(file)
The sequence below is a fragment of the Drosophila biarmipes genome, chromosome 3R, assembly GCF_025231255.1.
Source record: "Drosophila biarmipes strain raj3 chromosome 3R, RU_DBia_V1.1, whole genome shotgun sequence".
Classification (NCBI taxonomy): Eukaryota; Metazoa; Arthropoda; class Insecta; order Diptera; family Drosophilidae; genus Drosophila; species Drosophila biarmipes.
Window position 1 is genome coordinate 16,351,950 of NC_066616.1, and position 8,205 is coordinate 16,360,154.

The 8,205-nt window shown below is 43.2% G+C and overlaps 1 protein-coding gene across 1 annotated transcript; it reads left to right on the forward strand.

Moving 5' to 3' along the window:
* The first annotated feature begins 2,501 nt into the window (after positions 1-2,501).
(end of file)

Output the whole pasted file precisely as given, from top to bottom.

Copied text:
The sequence below is a fragment of the Drosophila biarmipes genome, chromosome 3R, assembly GCF_025231255.1.
Source record: "Drosophila biarmipes strain raj3 chromosome 3R, RU_DBia_V1.1, whole genome shotgun sequence".
Classification (NCBI taxonomy): Eukaryota; Metazoa; Arthropoda; class Insecta; order Diptera; family Drosophilidae; genus Drosophila; species Drosophila biarmipes.
Window position 1 is genome coordinate 16,351,950 of NC_066616.1, and position 8,205 is coordinate 16,360,154.

The 8,205-nt window shown below is 43.2% G+C and overlaps 1 protein-coding gene across 1 annotated transcript; it reads left to right on the forward strand.

Moving 5' to 3' along the window:
* The first annotated feature begins 2,501 nt into the window (after positions 1-2,501).